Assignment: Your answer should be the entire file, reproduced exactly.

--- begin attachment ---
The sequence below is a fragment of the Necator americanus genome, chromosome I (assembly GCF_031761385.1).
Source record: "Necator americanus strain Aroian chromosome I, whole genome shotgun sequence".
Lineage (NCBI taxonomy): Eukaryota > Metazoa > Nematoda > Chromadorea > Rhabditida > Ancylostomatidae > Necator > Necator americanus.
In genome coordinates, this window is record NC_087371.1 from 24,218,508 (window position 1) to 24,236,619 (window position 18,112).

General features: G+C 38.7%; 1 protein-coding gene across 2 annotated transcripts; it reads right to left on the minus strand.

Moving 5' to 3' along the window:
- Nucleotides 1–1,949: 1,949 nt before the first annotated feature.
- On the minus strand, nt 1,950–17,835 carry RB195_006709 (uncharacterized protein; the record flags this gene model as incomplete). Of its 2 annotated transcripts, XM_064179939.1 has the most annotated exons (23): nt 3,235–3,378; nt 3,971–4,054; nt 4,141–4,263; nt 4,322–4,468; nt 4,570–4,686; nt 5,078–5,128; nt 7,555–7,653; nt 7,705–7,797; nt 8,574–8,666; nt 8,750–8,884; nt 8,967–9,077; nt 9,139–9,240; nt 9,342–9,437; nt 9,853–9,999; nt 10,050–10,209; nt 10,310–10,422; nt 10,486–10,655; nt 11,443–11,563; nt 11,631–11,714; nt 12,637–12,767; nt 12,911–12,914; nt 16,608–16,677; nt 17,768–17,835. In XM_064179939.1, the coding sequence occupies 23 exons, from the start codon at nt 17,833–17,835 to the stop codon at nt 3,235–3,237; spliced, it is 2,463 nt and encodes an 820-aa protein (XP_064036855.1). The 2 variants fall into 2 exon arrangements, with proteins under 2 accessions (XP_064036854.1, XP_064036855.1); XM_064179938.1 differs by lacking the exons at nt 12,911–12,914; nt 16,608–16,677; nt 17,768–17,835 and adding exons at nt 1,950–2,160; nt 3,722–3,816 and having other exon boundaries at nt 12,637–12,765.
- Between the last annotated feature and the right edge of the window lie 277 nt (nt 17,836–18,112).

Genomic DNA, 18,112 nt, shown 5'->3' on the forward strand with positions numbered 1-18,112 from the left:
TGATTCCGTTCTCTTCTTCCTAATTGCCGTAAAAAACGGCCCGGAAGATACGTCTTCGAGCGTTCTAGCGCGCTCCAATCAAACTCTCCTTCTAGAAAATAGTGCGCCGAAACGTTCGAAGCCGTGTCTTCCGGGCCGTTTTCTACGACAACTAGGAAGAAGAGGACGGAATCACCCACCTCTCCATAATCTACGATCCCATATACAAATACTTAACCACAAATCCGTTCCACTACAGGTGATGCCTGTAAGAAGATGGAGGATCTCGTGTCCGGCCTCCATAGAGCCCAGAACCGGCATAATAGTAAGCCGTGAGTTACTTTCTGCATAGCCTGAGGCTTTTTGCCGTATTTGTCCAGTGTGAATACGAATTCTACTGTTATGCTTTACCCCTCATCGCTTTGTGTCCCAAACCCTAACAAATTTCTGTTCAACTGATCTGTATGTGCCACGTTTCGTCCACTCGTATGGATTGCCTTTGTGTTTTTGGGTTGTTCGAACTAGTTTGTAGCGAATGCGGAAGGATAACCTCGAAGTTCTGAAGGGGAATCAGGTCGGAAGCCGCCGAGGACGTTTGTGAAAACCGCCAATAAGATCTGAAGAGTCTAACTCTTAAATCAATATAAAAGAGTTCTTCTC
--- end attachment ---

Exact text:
The sequence below is a fragment of the Necator americanus genome, chromosome I (assembly GCF_031761385.1).
Source record: "Necator americanus strain Aroian chromosome I, whole genome shotgun sequence".
Lineage (NCBI taxonomy): Eukaryota > Metazoa > Nematoda > Chromadorea > Rhabditida > Ancylostomatidae > Necator > Necator americanus.
In genome coordinates, this window is record NC_087371.1 from 24,218,508 (window position 1) to 24,236,619 (window position 18,112).

General features: G+C 38.7%; 1 protein-coding gene across 2 annotated transcripts; it reads right to left on the minus strand.

Moving 5' to 3' along the window:
- Nucleotides 1–1,949: 1,949 nt before the first annotated feature.
- On the minus strand, nt 1,950–17,835 carry RB195_006709 (uncharacterized protein; the record flags this gene model as incomplete). Of its 2 annotated transcripts, XM_064179939.1 has the most annotated exons (23): nt 3,235–3,378; nt 3,971–4,054; nt 4,141–4,263; nt 4,322–4,468; nt 4,570–4,686; nt 5,078–5,128; nt 7,555–7,653; nt 7,705–7,797; nt 8,574–8,666; nt 8,750–8,884; nt 8,967–9,077; nt 9,139–9,240; nt 9,342–9,437; nt 9,853–9,999; nt 10,050–10,209; nt 10,310–10,422; nt 10,486–10,655; nt 11,443–11,563; nt 11,631–11,714; nt 12,637–12,767; nt 12,911–12,914; nt 16,608–16,677; nt 17,768–17,835. In XM_064179939.1, the coding sequence occupies 23 exons, from the start codon at nt 17,833–17,835 to the stop codon at nt 3,235–3,237; spliced, it is 2,463 nt and encodes an 820-aa protein (XP_064036855.1). The 2 variants fall into 2 exon arrangements, with proteins under 2 accessions (XP_064036854.1, XP_064036855.1); XM_064179938.1 differs by lacking the exons at nt 12,911–12,914; nt 16,608–16,677; nt 17,768–17,835 and adding exons at nt 1,950–2,160; nt 3,722–3,816 and having other exon boundaries at nt 12,637–12,765.
- Between the last annotated feature and the right edge of the window lie 277 nt (nt 17,836–18,112).

Genomic DNA, 18,112 nt, shown 5'->3' on the forward strand with positions numbered 1-18,112 from the left:
TGATTCCGTTCTCTTCTTCCTAATTGCCGTAAAAAACGGCCCGGAAGATACGTCTTCGAGCGTTCTAGCGCGCTCCAATCAAACTCTCCTTCTAGAAAATAGTGCGCCGAAACGTTCGAAGCCGTGTCTTCCGGGCCGTTTTCTACGACAACTAGGAAGAAGAGGACGGAATCACCCACCTCTCCATAATCTACGATCCCATATACAAATACTTAACCACAAATCCGTTCCACTACAGGTGATGCCTGTAAGAAGATGGAGGATCTCGTGTCCGGCCTCCATAGAGCCCAGAACCGGCATAATAGTAAGCCGTGAGTTACTTTCTGCATAGCCTGAGGCTTTTTGCCGTATTTGTCCAGTGTGAATACGAATTCTACTGTTATGCTTTACCCCTCATCGCTTTGTGTCCCAAACCCTAACAAATTTCTGTTCAACTGATCTGTATGTGCCACGTTTCGTCCACTCGTATGGATTGCCTTTGTGTTTTTGGGTTGTTCGAACTAGTTTGTAGCGAATGCGGAAGGATAACCTCGAAGTTCTGAAGGGGAATCAGGTCGGAAGCCGCCGAGGACGTTTGTGAAAACCGCCAATAAGATCTGAAGAGTCTAACTCTTAAATCAATATAAAAGAGTTCTTCTC